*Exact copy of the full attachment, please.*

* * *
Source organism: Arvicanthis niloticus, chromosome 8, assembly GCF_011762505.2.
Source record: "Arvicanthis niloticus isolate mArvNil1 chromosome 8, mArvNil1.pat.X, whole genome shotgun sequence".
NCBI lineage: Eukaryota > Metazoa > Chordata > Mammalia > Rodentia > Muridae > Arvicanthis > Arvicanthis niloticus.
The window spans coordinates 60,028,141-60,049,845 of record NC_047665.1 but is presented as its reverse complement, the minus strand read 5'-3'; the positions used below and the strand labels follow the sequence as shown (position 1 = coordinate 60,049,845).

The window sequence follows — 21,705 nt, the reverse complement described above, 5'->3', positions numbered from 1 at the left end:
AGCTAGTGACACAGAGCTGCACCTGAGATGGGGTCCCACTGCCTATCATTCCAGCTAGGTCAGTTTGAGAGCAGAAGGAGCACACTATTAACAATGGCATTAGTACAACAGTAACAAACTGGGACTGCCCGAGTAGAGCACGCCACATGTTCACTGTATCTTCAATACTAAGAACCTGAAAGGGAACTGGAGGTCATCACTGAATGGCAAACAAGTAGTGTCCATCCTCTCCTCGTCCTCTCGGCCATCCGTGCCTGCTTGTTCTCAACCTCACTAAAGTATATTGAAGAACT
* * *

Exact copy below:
Source organism: Arvicanthis niloticus, chromosome 8, assembly GCF_011762505.2.
Source record: "Arvicanthis niloticus isolate mArvNil1 chromosome 8, mArvNil1.pat.X, whole genome shotgun sequence".
NCBI lineage: Eukaryota > Metazoa > Chordata > Mammalia > Rodentia > Muridae > Arvicanthis > Arvicanthis niloticus.
The window spans coordinates 60,028,141-60,049,845 of record NC_047665.1 but is presented as its reverse complement, the minus strand read 5'-3'; the positions used below and the strand labels follow the sequence as shown (position 1 = coordinate 60,049,845).

The window sequence follows — 21,705 nt, the reverse complement described above, 5'->3', positions numbered from 1 at the left end:
AGCTAGTGACACAGAGCTGCACCTGAGATGGGGTCCCACTGCCTATCATTCCAGCTAGGTCAGTTTGAGAGCAGAAGGAGCACACTATTAACAATGGCATTAGTACAACAGTAACAAACTGGGACTGCCCGAGTAGAGCACGCCACATGTTCACTGTATCTTCAATACTAAGAACCTGAAAGGGAACTGGAGGTCATCACTGAATGGCAAACAAGTAGTGTCCATCCTCTCCTCGTCCTCTCGGCCATCCGTGCCTGCTTGTTCTCAACCTCACTAAAGTATATTGAAGAACT